Catch Up With Rising Star Christian Rosa

Kathy Grayson interviews Christian Rosa.


Christian Rosa.
Photo: Maxime Ballesteros, courtesy Gallery Weekend Berlin.

Christian Rosa just opened a big solo at CFA during Berlin Gallery Weekend of a highly-anticipated show of new paintings, and New Yorkers can see his work in White Cube‘s booth at Frieze New York. These two exhibitions are the first major showings by Rosa, who has evolved by leaps and bounds in the past year, in terms of his paintings and his growing market success. I sought to understand Rosa’s twofold transformation—the solo exhibitions lining up and the paintings maturing—as he opens these major showcases of his work, the first of many with major galleries around the world over the next year.

Having watched the paintings evolve over the last few years, whether during the occasional studio visit or in group shows like the Brucennial, I think the riddle of the evolution in his work involves Rosa restricting his materials and getting rid of brushwork. Shuffling off a densely painted background and reducing the palette and materials drastically, he is able to lighten the load and create something that feels very fresh. The new works involve oil, charcoal, pencil, resin, and oil stick, but the forms created with these tools show no brushwork and remain autonomous in their discrete areas of the canvas: a green smudge; a blue line; a penciled circle; a flat yellow square traversed by a white squiggly line. The charcoal is used often as a point but also sideways as a calligraphic marker of width. The main line work is curled up tight like a telephone cord or a Victorian wig, with straight lines all terminating in cuneiform whirligigs. It evokes the whimsy of drawing a curly mustache on a subway poster, but with hints of Calder’s mobiles and Mondrian’s Broadway Boogie Woogie.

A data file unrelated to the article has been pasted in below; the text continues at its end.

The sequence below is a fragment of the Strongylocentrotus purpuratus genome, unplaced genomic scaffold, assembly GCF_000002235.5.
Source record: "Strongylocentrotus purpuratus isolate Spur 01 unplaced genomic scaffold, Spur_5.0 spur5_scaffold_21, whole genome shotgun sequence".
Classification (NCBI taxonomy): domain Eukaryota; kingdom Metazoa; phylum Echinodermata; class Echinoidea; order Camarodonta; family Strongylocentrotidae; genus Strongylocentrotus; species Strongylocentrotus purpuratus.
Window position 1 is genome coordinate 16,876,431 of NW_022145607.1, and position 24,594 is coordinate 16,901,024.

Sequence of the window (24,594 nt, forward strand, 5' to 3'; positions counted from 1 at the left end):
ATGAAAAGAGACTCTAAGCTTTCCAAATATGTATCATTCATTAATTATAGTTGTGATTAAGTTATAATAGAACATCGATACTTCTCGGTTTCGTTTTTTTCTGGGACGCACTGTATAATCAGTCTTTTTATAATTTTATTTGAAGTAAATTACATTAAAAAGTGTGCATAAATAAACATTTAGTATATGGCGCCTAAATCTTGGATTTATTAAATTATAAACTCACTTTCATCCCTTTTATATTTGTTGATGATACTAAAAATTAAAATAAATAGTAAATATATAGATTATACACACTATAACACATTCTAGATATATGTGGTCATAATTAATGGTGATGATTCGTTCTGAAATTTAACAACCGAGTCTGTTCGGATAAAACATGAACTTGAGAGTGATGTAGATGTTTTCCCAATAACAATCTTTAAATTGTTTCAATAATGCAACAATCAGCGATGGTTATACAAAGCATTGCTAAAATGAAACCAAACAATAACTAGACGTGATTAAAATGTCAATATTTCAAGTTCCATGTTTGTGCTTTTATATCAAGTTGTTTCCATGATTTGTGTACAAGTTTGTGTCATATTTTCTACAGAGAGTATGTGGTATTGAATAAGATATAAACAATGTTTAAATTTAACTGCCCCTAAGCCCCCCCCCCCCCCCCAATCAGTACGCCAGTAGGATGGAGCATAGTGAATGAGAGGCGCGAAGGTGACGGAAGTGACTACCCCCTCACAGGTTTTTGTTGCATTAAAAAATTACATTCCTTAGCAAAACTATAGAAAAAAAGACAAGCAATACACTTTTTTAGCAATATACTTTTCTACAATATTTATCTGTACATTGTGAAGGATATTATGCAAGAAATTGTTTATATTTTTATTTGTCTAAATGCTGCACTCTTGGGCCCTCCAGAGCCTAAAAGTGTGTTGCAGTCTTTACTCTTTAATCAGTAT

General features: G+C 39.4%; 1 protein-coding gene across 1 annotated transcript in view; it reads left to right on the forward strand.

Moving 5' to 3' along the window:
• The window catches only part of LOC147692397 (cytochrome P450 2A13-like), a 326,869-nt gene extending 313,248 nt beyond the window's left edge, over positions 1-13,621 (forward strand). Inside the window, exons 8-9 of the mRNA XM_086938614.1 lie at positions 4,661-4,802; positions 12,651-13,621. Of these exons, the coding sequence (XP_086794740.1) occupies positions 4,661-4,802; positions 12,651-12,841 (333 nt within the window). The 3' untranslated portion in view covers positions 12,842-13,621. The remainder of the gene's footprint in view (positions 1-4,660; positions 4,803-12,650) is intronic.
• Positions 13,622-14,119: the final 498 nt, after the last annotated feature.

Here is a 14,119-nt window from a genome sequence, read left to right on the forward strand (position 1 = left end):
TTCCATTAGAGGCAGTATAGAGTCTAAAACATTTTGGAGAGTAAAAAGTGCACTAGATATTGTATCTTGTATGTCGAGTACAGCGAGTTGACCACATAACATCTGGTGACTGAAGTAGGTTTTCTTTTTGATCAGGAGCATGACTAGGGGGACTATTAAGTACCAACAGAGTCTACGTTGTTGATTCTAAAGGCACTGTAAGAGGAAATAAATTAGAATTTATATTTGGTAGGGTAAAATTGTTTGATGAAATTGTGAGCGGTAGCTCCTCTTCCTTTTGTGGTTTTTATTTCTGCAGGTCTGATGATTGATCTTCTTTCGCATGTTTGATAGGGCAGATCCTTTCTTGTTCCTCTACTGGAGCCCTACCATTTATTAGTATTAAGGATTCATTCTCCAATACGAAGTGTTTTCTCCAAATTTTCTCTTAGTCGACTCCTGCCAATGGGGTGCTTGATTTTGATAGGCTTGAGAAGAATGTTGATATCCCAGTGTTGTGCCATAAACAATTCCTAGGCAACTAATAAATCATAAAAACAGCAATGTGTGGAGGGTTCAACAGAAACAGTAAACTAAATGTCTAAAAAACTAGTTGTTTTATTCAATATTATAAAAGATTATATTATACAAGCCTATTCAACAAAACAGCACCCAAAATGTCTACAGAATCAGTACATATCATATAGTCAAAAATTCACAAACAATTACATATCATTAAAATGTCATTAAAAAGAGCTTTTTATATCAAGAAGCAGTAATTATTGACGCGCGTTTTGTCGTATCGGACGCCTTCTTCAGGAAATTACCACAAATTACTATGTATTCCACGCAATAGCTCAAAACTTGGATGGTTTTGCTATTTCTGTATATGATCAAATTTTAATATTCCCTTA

As for effect, the works look provisional, fleeting, improvisational—none of these are bad things. They have the superficial appearance of a Joan Miró or automatic drawing, and perhaps they were made in a similar way. The paintings related to the lineage of Julian Schnabel into Joe Bradley, with the offshoot of Oscar Murillo muddiness. But with Rosa, it’s as though all the areas of smeared or trodden-on paint have receded back into their discrete areas of the canvas. They are linked together not through commingling, but instead as a kind of Rube Goldberg machine, where the blue ball falls down the hole, rolls around the grey track, knocks over the yellow rectangle, which falls into the brown cup. And like a Rube Goldberg device, we have a complicated visual set of interrelated and sequential occurrences that lead to something in the end very simple, which is here perhaps a light bulb of visual pleasure turning on.


White Cube‘s booth at Frieze New York, with a Christian Rosa painting at center.
Courtesy White Cube.

I don’t think metaphysics or a millennial recapitulation of the avant-garde is part of the artistic intent; Rosa has a very punk, free, anything-goes-in-the-pursuit-of-truth-beauty-love sort of rebelliousness that doesn’t mesh with an over-intellectualized reading of the works. I would suggest instead that the proper approach factors his lifestyle and personality into the pieces; a guy who isn’t concerned with luxury and instead shares a huge studio with a bunch of chums he plays with and stays up until morning with and doggedly makes paintings with as well. I spoke with Rosa in the new 15,000-square-foot work and project space in Downtown Los Angeles that he shares with his buddies.

When and how did you begin painting and decide that was your metier?